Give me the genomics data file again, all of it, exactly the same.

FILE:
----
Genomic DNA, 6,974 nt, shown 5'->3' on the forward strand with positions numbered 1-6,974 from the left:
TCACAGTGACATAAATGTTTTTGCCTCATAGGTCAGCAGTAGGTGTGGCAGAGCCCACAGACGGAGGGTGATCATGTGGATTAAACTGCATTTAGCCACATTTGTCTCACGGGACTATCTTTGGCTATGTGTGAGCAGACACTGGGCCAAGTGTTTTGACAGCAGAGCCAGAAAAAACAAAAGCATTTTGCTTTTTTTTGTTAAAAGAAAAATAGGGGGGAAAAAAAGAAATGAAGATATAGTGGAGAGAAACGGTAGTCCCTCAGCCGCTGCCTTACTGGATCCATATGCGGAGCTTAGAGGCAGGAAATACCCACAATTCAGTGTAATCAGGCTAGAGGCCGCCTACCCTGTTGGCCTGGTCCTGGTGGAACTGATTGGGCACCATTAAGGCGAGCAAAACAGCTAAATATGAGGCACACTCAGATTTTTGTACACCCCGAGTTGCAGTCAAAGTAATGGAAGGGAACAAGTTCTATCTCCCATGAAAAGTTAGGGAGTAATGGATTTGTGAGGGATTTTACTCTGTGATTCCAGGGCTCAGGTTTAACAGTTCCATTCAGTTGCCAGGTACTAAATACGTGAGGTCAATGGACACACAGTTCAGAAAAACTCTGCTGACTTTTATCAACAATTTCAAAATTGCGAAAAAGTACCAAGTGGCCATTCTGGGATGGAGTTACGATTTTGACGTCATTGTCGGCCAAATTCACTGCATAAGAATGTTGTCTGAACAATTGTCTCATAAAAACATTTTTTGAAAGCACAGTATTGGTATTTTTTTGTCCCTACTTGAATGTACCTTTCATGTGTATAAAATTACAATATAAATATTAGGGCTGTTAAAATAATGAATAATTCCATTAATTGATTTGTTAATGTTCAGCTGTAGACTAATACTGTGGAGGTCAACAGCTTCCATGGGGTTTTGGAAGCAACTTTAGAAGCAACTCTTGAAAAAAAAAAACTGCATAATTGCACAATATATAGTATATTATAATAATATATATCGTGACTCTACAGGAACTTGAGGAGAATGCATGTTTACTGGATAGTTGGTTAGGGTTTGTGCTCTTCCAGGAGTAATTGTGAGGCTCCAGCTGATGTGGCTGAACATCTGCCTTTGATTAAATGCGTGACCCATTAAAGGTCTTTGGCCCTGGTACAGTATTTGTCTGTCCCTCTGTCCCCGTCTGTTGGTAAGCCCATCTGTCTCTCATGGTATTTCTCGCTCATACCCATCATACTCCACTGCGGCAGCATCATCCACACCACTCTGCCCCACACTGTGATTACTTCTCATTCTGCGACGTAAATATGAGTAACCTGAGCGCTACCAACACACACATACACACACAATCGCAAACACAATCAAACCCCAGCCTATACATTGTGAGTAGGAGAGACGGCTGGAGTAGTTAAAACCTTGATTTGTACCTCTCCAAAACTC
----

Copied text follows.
Genomic DNA, 6,974 nt, shown 5'->3' on the forward strand with positions numbered 1-6,974 from the left:
TCACAGTGACATAAATGTTTTTGCCTCATAGGTCAGCAGTAGGTGTGGCAGAGCCCACAGACGGAGGGTGATCATGTGGATTAAACTGCATTTAGCCACATTTGTCTCACGGGACTATCTTTGGCTATGTGTGAGCAGACACTGGGCCAAGTGTTTTGACAGCAGAGCCAGAAAAAACAAAAGCATTTTGCTTTTTTTTGTTAAAAGAAAAATAGGGGGGAAAAAAAGAAATGAAGATATAGTGGAGAGAAACGGTAGTCCCTCAGCCGCTGCCTTACTGGATCCATATGCGGAGCTTAGAGGCAGGAAATACCCACAATTCAGTGTAATCAGGCTAGAGGCCGCCTACCCTGTTGGCCTGGTCCTGGTGGAACTGATTGGGCACCATTAAGGCGAGCAAAACAGCTAAATATGAGGCACACTCAGATTTTTGTACACCCCGAGTTGCAGTCAAAGTAATGGAAGGGAACAAGTTCTATCTCCCATGAAAAGTTAGGGAGTAATGGATTTGTGAGGGATTTTACTCTGTGATTCCAGGGCTCAGGTTTAACAGTTCCATTCAGTTGCCAGGTACTAAATACGTGAGGTCAATGGACACACAGTTCAGAAAAACTCTGCTGACTTTTATCAACAATTTCAAAATTGCGAAAAAGTACCAAGTGGCCATTCTGGGATGGAGTTACGATTTTGACGTCATTGTCGGCCAAATTCACTGCATAAGAATGTTGTCTGAACAATTGTCTCATAAAAACATTTTTTGAAAGCACAGTATTGGTATTTTTTTGTCCCTACTTGAATGTACCTTTCATGTGTATAAAATTACAATATAAATATTAGGGCTGTTAAAATAATGAATAATTCCATTAATTGATTTGTTAATGTTCAGCTGTAGACTAATACTGTGGAGGTCAACAGCTTCCATGGGGTTTTGGAAGCAACTTTAGAAGCAACTCTTGAAAAAAAAAAACTGCATAATTGCACAATATATAGTATATTATAATAATATATATCGTGACTCTACAGGAACTTGAGGAGAATGCATGTTTACTGGATAGTTGGTTAGGGTTTGTGCTCTTCCAGGAGTAATTGTGAGGCTCCAGCTGATGTGGCTGAACATCTGCCTTTGATTAAATGCGTGACCCATTAAAGGTCTTTGGCCCTGGTACAGTATTTGTCTGTCCCTCTGTCCCCGTCTGTTGGTAAGCCCATCTGTCTCTCATGGTATTTCTCGCTCATACCCATCATACTCCACTGCGGCAGCATCATCCACACCACTCTGCCCCACACTGTGATTACTTCTCATTCTGCGACGTAAATATGAGTAACCTGAGCGCTACCAACACACACATACACACACAATCGCAAACACAATCAAACCCCAGCCTATACATTGTGAGTAGGAGAGACGGCTGGAGTAGTTAAAACCTTGATTTGTACCTCTCCAAAACTC